Jocelyn Paonita says she was an average high school student. No outstanding test scores or talents. “The furthest thing from an athlete,” she says with a laugh. Yet, she secured herself more than $125,000 in scholarships to college — so much that she actually received a check each semester!
In this Facebook interview, she shares with me how she has helped families secure more than $1 million in scholarship funds, mostly for “so-so” students. Below are some of her best tips, which you can get plus much more in her free webinar here.
What I love about Jocelyn is that she is smart as shit, and she is totally real. Her program is the only one that I know of that focuses on preventing student debt, instead of paying it off. Brilliant. She has no patience for scams or short-cuts and helps hard-working families like yours and mine avoid gimmicky programs, and get to the real scholarships. But she also helps you save time, with strategies for nailing the scholarship essay and tweaking the same essay multiple times, motivating your student, and finding money that other smart people ignore.
What you should do now if you have a 10th or 11th grader
Your FAFSA filed in these years will count towards financial aid when your high school senior applies for college. As such, in the sophomore and junior high school years, the parent should:
- Avoid withdrawing retirement funds
- Maximize retirement savings
- Transfer your child's retirement savings to your account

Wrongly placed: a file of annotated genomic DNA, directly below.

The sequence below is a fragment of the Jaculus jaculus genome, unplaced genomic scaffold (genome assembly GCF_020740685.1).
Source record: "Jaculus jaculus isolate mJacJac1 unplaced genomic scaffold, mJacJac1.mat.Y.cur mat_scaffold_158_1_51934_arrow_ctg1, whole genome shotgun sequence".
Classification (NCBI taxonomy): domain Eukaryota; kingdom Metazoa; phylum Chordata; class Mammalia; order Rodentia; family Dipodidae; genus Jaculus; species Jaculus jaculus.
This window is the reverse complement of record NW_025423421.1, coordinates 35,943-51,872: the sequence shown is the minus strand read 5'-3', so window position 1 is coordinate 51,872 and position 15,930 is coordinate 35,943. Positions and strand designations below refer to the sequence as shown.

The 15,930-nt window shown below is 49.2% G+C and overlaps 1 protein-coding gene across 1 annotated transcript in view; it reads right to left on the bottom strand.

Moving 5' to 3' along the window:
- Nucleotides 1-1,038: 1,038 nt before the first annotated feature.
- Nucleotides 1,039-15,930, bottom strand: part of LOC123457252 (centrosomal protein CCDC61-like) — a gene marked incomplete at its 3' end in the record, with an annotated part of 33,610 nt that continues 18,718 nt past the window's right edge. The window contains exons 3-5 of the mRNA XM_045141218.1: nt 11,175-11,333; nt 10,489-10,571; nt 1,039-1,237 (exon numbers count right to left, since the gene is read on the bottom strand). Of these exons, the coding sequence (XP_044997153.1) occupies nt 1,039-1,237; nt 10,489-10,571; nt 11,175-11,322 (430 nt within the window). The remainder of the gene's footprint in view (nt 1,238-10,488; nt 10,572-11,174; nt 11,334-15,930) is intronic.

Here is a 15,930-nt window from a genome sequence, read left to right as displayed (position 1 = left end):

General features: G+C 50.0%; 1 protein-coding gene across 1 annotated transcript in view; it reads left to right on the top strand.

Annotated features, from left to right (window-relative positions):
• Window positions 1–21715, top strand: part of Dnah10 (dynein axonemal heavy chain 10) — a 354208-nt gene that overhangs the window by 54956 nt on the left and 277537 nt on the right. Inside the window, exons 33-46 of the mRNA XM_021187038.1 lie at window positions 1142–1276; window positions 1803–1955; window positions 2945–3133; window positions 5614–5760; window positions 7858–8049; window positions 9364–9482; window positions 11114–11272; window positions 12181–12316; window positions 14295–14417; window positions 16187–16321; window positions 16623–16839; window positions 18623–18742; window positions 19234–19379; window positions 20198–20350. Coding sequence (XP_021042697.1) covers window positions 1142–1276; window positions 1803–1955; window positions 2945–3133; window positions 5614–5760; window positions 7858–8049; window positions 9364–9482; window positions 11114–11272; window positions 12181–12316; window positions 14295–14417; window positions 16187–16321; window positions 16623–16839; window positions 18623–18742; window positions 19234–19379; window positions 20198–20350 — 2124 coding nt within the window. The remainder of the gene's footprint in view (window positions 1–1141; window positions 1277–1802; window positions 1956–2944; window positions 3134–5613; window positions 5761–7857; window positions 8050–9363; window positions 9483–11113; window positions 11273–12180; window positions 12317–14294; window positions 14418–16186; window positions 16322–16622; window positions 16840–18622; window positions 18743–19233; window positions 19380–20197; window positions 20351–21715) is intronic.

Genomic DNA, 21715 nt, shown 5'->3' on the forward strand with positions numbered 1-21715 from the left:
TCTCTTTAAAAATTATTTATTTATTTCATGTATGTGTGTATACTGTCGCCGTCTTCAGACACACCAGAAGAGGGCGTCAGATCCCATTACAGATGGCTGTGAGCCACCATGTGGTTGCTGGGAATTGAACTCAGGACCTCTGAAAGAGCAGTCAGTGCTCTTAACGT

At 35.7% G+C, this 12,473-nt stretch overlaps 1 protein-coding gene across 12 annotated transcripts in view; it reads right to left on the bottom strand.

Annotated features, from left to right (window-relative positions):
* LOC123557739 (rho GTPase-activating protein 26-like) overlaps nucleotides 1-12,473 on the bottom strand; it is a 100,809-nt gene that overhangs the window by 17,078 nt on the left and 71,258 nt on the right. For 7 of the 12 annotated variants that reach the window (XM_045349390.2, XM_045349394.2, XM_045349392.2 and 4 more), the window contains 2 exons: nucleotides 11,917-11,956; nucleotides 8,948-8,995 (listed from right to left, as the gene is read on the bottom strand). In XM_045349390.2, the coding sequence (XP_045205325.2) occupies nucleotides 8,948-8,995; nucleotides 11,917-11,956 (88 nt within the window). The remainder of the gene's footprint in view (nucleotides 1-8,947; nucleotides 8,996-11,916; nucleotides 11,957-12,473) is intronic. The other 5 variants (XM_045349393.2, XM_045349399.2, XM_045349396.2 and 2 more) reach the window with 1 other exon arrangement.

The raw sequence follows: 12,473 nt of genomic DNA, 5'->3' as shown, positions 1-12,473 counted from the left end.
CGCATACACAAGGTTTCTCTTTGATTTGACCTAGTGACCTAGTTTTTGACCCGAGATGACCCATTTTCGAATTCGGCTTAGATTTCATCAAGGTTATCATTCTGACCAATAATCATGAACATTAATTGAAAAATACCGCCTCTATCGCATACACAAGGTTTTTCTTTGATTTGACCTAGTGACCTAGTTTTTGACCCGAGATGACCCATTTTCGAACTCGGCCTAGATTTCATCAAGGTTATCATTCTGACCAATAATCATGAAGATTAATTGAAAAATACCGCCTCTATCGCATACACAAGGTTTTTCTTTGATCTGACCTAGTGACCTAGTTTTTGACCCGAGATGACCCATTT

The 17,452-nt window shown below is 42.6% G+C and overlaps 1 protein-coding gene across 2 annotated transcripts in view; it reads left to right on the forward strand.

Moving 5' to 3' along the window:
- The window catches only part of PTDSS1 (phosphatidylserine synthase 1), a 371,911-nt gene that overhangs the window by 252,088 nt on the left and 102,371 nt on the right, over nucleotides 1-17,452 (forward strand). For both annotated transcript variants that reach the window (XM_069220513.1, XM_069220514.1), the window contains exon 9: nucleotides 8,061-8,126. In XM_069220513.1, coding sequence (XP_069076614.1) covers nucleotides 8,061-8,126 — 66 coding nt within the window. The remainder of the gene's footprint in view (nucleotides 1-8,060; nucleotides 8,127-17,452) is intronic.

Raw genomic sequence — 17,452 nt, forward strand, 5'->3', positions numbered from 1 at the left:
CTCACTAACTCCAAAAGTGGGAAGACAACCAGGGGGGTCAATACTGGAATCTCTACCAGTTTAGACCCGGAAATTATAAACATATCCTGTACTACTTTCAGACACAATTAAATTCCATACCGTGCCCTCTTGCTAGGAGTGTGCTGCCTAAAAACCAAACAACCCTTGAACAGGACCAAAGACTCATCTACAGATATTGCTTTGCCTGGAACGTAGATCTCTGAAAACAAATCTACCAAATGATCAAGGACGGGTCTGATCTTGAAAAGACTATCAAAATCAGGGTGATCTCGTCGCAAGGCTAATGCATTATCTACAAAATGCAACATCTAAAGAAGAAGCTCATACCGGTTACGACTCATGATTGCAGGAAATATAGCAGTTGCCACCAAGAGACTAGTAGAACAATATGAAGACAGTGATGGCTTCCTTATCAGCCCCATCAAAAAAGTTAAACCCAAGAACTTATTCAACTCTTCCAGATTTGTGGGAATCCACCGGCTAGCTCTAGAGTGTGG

- Use savings to pay down debt
- Open a 529 account
- Make any planned cash purchases now
- Jocelyn has a bunch more tips in her webinar. Totally free!
College scholarship interview tips
- Research the goal of the scholarship
- Understand the mission of the organization giving the grant
- Review your essay
- Practice, practice, practice!
- Be yourself, and engage the interviewer.
- Clothes. Jocelyn says: “Dress in semi-formal attire. This can include slacks and a dress shirt, a suit and tie, slacks with a blazer, a somewhat conservative dress, or a blouse and skirt combo.”
How to win scholarships with the right essay format
- Follow the directions! Don't ignore what they want — and give it to them!
- Three paragraphs
- Three to four sentences each paragraph
- Fonts of 10 or 12 points in traditional fonts including Arial, Calibri, Tahoma, Times New Roman, and Verdana
- 1.5 line spacing
- One-inch margins
- Either indent new paragraphs or don't. Pick a style and stick with it.
Scholarship topic tips
- Never talk about how your family earns too much to qualify for student aid, and not enough to afford college. “They've heard it a million times,” Jocelyn says.
- Focus on a topic that will show the judges about your character, motivation and work ethic.
- Make it positive. Do not focus on low grades or test scores.
- Describe unique situations or interactions that will stand out. Simply saying you volunteered at a soup kitchen isn't worthwhile. Describing how you specifically helped one family navigate a difficult situation is touching and powerful.
Get in the Money-Making Mindset
- There are only 2 reasons students fail at getting their college paid for (and most aren’t even aware that this happened to them).
- How hanging out with friends can dramatically increase students’ success rate (and how some students have received more scholarships just from being with their friends.)
College Funding 101
- The one thing students must avoid, to prevent being buried in debt for life (and the small change that will make all the difference.)